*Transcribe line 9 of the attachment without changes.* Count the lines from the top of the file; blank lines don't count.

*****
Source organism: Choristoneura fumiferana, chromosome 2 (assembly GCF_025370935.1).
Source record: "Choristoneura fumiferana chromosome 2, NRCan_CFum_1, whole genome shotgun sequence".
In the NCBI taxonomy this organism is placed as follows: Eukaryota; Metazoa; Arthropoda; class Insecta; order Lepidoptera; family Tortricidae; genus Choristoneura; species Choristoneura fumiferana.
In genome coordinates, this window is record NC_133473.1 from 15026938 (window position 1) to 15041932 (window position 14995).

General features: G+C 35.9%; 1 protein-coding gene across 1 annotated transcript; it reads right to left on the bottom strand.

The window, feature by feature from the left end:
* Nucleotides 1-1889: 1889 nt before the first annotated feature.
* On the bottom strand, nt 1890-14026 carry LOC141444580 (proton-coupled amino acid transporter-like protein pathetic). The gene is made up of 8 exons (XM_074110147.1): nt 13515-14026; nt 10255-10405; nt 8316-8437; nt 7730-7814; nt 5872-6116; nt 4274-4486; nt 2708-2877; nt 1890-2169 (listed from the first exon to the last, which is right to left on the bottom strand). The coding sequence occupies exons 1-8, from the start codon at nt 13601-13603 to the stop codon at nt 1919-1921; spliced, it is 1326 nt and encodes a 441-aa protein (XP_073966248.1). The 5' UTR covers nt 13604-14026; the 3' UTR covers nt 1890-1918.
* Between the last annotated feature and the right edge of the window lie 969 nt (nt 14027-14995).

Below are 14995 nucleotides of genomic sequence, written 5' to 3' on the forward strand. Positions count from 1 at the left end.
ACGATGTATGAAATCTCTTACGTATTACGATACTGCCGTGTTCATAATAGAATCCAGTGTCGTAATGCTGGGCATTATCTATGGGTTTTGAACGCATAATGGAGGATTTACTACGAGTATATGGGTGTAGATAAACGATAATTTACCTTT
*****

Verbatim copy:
* Between the last annotated feature and the right edge of the window lie 969 nt (nt 14027-14995).